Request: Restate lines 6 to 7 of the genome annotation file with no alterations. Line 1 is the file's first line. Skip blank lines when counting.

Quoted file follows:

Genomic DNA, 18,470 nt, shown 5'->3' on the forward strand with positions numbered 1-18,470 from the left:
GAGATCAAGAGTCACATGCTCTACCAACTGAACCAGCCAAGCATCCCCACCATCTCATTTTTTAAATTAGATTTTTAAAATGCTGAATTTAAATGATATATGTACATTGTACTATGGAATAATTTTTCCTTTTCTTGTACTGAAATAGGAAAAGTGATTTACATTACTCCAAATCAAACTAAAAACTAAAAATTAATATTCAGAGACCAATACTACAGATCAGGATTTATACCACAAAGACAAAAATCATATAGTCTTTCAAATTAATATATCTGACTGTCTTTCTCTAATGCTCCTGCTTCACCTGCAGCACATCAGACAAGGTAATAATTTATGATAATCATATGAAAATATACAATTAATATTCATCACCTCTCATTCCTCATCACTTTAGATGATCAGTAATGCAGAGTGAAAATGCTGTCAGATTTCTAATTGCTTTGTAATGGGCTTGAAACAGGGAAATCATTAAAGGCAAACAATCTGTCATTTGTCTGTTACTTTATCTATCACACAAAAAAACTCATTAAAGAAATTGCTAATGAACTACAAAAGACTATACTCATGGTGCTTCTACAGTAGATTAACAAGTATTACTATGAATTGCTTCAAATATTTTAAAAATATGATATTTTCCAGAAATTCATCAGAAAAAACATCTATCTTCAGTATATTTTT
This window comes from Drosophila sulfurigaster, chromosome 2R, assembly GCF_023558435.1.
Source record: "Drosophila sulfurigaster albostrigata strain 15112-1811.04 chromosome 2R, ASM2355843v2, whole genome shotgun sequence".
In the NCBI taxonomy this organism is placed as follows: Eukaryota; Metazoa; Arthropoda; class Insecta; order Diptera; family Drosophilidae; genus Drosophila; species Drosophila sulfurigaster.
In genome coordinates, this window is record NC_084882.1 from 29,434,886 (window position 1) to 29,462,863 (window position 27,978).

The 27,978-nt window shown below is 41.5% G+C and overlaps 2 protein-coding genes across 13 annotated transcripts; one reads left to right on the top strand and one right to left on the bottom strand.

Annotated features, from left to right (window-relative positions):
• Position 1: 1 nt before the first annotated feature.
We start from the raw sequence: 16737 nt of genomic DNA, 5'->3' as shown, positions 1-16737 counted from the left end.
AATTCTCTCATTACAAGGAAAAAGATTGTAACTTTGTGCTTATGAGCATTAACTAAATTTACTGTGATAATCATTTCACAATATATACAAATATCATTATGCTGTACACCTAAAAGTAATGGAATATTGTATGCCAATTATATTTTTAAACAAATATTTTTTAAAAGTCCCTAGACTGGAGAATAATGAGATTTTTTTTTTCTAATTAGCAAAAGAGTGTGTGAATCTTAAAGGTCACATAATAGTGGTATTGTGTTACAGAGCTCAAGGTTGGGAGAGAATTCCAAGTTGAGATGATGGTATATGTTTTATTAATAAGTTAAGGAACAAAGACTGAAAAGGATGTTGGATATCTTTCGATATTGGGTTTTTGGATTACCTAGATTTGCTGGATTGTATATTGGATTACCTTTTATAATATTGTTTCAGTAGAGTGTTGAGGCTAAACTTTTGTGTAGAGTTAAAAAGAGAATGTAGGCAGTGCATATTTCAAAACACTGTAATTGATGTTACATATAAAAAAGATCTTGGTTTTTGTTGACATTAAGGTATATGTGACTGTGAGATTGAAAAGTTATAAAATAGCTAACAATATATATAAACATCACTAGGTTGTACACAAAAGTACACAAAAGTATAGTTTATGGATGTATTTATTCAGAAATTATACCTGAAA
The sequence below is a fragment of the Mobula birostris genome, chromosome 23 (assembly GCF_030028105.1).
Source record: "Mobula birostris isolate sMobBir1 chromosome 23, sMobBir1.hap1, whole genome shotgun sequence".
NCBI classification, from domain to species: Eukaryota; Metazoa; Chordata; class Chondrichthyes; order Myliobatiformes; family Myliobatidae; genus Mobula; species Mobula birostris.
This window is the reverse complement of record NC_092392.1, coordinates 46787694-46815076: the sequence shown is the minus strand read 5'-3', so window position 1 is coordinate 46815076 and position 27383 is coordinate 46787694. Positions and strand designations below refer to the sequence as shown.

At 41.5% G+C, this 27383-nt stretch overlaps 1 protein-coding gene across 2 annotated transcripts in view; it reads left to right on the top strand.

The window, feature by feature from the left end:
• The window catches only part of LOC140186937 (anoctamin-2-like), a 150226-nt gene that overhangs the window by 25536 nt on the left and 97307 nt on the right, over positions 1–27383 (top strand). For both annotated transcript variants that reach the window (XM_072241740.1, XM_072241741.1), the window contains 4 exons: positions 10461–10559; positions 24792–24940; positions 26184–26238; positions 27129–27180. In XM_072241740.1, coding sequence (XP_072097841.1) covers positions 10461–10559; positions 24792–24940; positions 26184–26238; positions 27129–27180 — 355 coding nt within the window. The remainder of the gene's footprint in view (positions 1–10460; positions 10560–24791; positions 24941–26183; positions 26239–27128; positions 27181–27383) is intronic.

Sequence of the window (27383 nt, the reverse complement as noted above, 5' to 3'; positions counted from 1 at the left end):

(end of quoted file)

In genome coordinates, this window is record NC_084882.1 from 29,434,886 (window position 1) to 29,462,863 (window position 27,978).

The 27,978-nt window shown below is 41.5% G+C and overlaps 2 protein-coding genes across 13 annotated transcripts; one reads left to right on the top strand and one right to left on the bottom strand.